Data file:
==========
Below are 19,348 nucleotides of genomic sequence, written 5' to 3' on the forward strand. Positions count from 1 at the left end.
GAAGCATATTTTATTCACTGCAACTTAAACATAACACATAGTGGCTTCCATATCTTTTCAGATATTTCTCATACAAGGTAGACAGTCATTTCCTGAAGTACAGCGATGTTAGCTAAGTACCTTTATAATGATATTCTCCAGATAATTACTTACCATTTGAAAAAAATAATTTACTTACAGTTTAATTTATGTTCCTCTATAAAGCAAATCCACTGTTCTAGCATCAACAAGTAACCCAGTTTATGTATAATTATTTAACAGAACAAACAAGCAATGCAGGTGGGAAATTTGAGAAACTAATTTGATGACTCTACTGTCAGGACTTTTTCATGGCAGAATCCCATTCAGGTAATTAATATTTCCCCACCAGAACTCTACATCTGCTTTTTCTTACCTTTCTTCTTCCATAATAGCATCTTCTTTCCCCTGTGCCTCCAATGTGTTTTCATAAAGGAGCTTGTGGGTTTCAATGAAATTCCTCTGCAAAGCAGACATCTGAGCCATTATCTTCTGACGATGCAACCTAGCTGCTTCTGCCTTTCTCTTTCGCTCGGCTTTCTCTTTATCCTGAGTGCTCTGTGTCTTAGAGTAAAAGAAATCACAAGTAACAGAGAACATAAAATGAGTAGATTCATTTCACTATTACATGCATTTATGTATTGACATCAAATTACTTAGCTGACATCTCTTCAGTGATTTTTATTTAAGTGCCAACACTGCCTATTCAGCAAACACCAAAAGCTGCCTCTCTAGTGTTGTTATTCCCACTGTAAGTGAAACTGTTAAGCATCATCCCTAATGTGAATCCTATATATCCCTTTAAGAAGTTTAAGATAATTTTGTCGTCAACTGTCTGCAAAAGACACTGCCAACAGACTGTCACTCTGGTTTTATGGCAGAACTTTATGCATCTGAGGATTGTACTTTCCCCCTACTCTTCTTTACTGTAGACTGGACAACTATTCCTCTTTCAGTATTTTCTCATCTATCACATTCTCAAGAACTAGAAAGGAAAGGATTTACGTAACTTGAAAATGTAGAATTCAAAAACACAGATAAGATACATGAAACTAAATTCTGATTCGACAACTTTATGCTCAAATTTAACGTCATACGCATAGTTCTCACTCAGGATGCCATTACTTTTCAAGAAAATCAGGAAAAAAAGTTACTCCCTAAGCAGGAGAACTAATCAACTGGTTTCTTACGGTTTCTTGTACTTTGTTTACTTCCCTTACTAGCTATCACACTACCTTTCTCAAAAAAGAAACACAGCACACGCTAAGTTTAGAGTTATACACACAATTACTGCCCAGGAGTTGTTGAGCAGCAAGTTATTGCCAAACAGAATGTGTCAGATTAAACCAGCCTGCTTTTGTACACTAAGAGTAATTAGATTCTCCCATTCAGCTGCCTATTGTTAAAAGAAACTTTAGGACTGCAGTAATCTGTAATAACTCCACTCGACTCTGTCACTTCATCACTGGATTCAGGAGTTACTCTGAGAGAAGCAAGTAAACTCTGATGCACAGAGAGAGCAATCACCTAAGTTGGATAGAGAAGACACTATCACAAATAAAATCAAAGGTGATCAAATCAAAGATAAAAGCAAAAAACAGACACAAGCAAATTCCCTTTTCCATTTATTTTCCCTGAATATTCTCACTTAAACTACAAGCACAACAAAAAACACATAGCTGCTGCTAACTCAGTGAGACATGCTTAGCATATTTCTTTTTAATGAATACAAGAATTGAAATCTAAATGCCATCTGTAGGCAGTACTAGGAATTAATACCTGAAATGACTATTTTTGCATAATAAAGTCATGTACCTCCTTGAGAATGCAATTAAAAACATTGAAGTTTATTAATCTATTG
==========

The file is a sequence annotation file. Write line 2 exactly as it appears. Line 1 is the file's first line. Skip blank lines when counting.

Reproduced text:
GAAGCATATTTTATTCACTGCAACTTAAACATAACACATAGTGGCTTCCATATCTTTTCAGATATTTCTCATACAAGGTAGACAGTCATTTCCTGAAGTACAGCGATGTTAGCTAAGTACCTTTATAATGATATTCTCCAGATAATTACTTACCATTTGAAAAAAATAATTTACTTACAGTTTAATTTATGTTCCTCTATAAAGCAAATCCACTGTTCTAGCATCAACAAGTAACCCAGTTTATGTATAATTATTTAACAGAACAAACAAGCAATGCAGGTGGGAAATTTGAGAAACTAATTTGATGACTCTACTGTCAGGACTTTTTCATGGCAGAATCCCATTCAGGTAATTAATATTTCCCCACCAGAACTCTACATCTGCTTTTTCTTACCTTTCTTCTTCCATAATAGCATCTTCTTTCCCCTGTGCCTCCAATGTGTTTTCATAAAGGAGCTTGTGGGTTTCAATGAAATTCCTCTGCAAAGCAGACATCTGAGCCATTATCTTCTGACGATGCAACCTAGCTGCTTCTGCCTTTCTCTTTCGCTCGGCTTTCTCTTTATCCTGAGTGCTCTGTGTCTTAGAGTAAAAGAAATCACAAGTAACAGAGAACATAAAATGAGTAGATTCATTTCACTATTACATGCATTTATGTATTGACATCAAATTACTTAGCTGACATCTCTTCAGTGATTTTTATTTAAGTGCCAACACTGCCTATTCAGCAAACACCAAAAGCTGCCTCTCTAGTGTTGTTATTCCCACTGTAAGTGAAACTGTTAAGCATCATCCCTAATGTGAATCCTATATATCCCTTTAAGAAGTTTAAGATAATTTTGTCGTCAACTGTCTGCAAAAGACACTGCCAACAGACTGTCACTCTGGTTTTATGGCAGAACTTTATGCATCTGAGGATTGTACTTTCCCCCTACTCTTCTTTACTGTAGACTGGACAACTATTCCTCTTTCAGTATTTTCTCATCTATCACATTCTCAAGAACTAGAAAGGAAAGGATTTACGTAACTTGAAAATGTAGAATTCAAAAACACAGATAAGATACATGAAACTAAATTCTGATTCGACAACTTTATGCTCAAATTTAACGTCATACGCATAGTTCTCACTCAGGATGCCATTACTTTTCAAGAAAATCAGGAAAAAAAGTTACTCCCTAAGCAGGAGAACTAATCAACTGGTTTCTTACGGTTTCTTGTACTTTGTTTACTTCCCTTACTAGCTATCACACTACCTTTCTCAAAAAAGAAACACAGCACACGCTAAGTTTAGAGTTATACACACAATTACTGCCCAGGAGTTGTTGAGCAGCAAGTTATTGCCAAACAGAATGTGTCAGATTAAACCAGCCTGCTTTTGTACACTAAGAGTAATTAGATTCTCCCATTCAGCTGCCTATTGTTAAAAGAAACTTTAGGACTGCAGTAATCTGTAATAACTCCACTCGACTCTGTCACTTCATCACTGGATTCAGGAGTTACTCTGAGAGAAGCAAGTAAACTCTGATGCACAGAGAGAGCAATCACCTAAGTTGGATAGAGAAGACACTATCACAAATAAAATCAAAGGTGATCAAATCAAAGATAAAAGCAAAAAACAGACACAAGCAAATTCCCTTTTCCATTTATTTTCCCTGAATATTCTCACTTAAACTACAAGCACAACAAAAAACACATAGCTGCTGCTAACTCAGTGAGACATGCTTAGCATATTTCTTTTTAATGAATACAAGAATTGAAATCTAAATGCCATCTGTAGGCAGTACTAGGAATTAATACCTGAAATGACTATTTTTGCATAATAAAGTCATGTACCTCCTTGAGAATGCAATTAAAAACATTGAAGTTTATTAATCTATTG